- photo by http://www.flickr.com/photos/xtyler/
In my experience, having effective, talented, and knowledgeable mentors has been the most powerful startup accelerator that I know. The best mentors I’ve worked with do a lot of the things on this list. You can call these the 9 rules of being a mentor – they will help you provide feedback to entrepreneurs you know and respect. These are not meant to be a definitive list (you should make your own list of things that work) and will get you started toward the process of sharing your expertise with a startup team.
Rule #1: Use your Superpower (and know what it is)
Maybe you are amazing at Operations. Perhaps you understand Finance better than anyone you know. Or you can design an email marketing campaign to ensure the highest percentage of opened emails. You know your superpower (or you should) – and you can be a really effective mentor if you can leverage your experience in a way that doesn’t say “do this, or else” to the entrepreneur you’re advising.
Rule #2: Be Mindful of Limited Time
You are busy; the entrepreneurs are busy too. So show up on time, whether it’s an in person meeting or a phone call. Give people information to review before the meeting. And answer any questions promptly so that you can give the best impression possible to a budding entrepreneur about how you can do things the right way. (Bonus points awarded if you thank them for emailing you and demonstrate a great customer service affect.)
Rule #3: Give to Get
This mentoring relationship is not about you: it’s about what you can provide to a person trying to do a very difficult thing. If you do nothing else with your mentoring relationship, you should be focusing on what the other person says that they need (and listening for the unspoken, unmet needs as well.) You can also use the power of your networks to spread the word and really amplify the efforts of a fledgling business.
Rule #4: Make Introductions and Provide Context
I’m sure you’ve received more than a few emails or requests in your time where you read the email and are not sure why the person is contacting you and how they would like you to help. Providing context makes things better for you, the entrepreneurs, and anyone else they are working with. For example, “This is ____, he/she is solving this problem ____ for this customer ___ . It would be great if you could (clearly defined ask) by (clearly defined date.) If this doesn’t work for you, please suggest another resource who might be able to help.” is a short, focused way to request assistance. You may also need to do a “pre-ask” and make sure the resource is willing and able to help.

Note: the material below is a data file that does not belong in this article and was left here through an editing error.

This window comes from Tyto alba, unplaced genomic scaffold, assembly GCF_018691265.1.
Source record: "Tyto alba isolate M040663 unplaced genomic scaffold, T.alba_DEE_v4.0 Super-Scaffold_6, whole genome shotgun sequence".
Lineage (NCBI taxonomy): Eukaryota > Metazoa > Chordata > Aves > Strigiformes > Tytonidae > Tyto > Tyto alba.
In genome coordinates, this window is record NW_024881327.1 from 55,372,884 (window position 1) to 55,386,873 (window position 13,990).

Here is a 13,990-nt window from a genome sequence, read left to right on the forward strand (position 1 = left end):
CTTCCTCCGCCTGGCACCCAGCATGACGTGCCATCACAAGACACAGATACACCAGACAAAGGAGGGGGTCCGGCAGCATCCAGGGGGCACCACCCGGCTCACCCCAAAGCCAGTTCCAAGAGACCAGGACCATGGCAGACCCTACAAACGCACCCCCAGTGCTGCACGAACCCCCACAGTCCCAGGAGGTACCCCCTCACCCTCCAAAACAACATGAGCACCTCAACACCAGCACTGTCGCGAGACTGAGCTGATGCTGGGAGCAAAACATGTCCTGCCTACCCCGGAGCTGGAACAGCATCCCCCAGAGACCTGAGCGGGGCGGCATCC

Rule #5: Build a Community of Mentors
A community is only as effective as its members, and the totality of the network provides the relationships and ideas that make the network really thrive and grow in value. Please meet the other Mentors, the other startups, and be open to the idea that you are always learning. You never know what a day will bring when you’re open to new opportunities.
Rule #6: Only Offer What You can Deliver
The relationship with your startup company will be better if you set ground rules for how you can be contacted, what you can offer, and what you’re expecting to give. (You might ask the same questions of them.) Setting these expectations up front will avoid disappointment and will make it clear what sort of communication cadence you need to build.
Rule #7: Make “Checking In” into a Habit
Set up a regular meeting with your team – either in person or on Skype – and encourage the entrepreneurs to drive the meeting using a well-defined agenda. A great start to an agenda (use your own best one) is “what I did, what I’m doing, and where I need help.” Sending answers to the same set of questions is also a great way for teams to inform their mentors – a tool like iDoneThis or 15Five or a shared Google Doc can do the trick here.
Rule #8: It’s Not Your Startup
Building a relationship with a set of entrepreneurs is exciting, and sometimes develops into a lifelong relationship. And remember that you are there to provide advice, to help frame decisions, and to be correct when someone asks you a specific question. But it’s not your startup. Remembering that fact makes it easier for you to deliver difficult and important advice, and it also frees the entrepreneurs to ignore your advice when they need to make their own way.
Rule #9: Ask the Right Questions
In best Steve Blank form, encourage your teams to “Get Out of the Building” and validate their assumptions with real customers as soon as possible. You can help them build their hypotheses by asking incisive questions, but ensure they make key decisions based on the customer insights they uncover during customer validation.
Are these the same rules I would have written when I first joined a startup? Nope. So remind yourself that your own personal rules for serving as a mentor (and for being mentored) will change over time. Your job as a mentor should be to focus on creating, communicating, and delivering unique value for the startup you’re mentoring, and to help them do the same for their customers.